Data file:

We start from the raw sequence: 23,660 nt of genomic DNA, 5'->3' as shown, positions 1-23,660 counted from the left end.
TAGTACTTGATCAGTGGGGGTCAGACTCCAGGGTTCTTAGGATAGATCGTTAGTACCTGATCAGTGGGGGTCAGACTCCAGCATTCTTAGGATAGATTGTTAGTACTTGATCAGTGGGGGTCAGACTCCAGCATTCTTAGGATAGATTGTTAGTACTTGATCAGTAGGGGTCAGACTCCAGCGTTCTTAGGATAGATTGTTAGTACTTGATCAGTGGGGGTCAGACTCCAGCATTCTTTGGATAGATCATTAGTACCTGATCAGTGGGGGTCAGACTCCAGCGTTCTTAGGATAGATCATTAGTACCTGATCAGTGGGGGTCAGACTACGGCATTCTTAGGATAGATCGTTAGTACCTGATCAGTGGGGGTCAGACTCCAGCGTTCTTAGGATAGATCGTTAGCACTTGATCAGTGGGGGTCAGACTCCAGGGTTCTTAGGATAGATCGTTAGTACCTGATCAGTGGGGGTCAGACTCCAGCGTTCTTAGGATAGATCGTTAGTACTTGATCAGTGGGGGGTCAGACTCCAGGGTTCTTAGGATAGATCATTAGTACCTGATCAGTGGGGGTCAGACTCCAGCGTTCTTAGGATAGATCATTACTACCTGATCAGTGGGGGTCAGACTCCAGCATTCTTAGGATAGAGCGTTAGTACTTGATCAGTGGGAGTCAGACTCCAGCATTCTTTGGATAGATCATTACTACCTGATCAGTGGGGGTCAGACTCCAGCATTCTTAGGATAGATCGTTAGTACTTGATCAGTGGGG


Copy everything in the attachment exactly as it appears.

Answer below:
We start from the raw sequence: 23,660 nt of genomic DNA, 5'->3' as shown, positions 1-23,660 counted from the left end.
TAGTACTTGATCAGTGGGGGTCAGACTCCAGGGTTCTTAGGATAGATCGTTAGTACCTGATCAGTGGGGGTCAGACTCCAGCATTCTTAGGATAGATTGTTAGTACTTGATCAGTGGGGGTCAGACTCCAGCATTCTTAGGATAGATTGTTAGTACTTGATCAGTAGGGGTCAGACTCCAGCGTTCTTAGGATAGATTGTTAGTACTTGATCAGTGGGGGTCAGACTCCAGCATTCTTTGGATAGATCATTAGTACCTGATCAGTGGGGGTCAGACTCCAGCGTTCTTAGGATAGATCATTAGTACCTGATCAGTGGGGGTCAGACTACGGCATTCTTAGGATAGATCGTTAGTACCTGATCAGTGGGGGTCAGACTCCAGCGTTCTTAGGATAGATCGTTAGCACTTGATCAGTGGGGGTCAGACTCCAGGGTTCTTAGGATAGATCGTTAGTACCTGATCAGTGGGGGTCAGACTCCAGCGTTCTTAGGATAGATCGTTAGTACTTGATCAGTGGGGGGTCAGACTCCAGGGTTCTTAGGATAGATCATTAGTACCTGATCAGTGGGGGTCAGACTCCAGCGTTCTTAGGATAGATCATTACTACCTGATCAGTGGGGGTCAGACTCCAGCATTCTTAGGATAGAGCGTTAGTACTTGATCAGTGGGAGTCAGACTCCAGCATTCTTTGGATAGATCATTACTACCTGATCAGTGGGGGTCAGACTCCAGCATTCTTAGGATAGATCGTTAGTACTTGATCAGTGGGG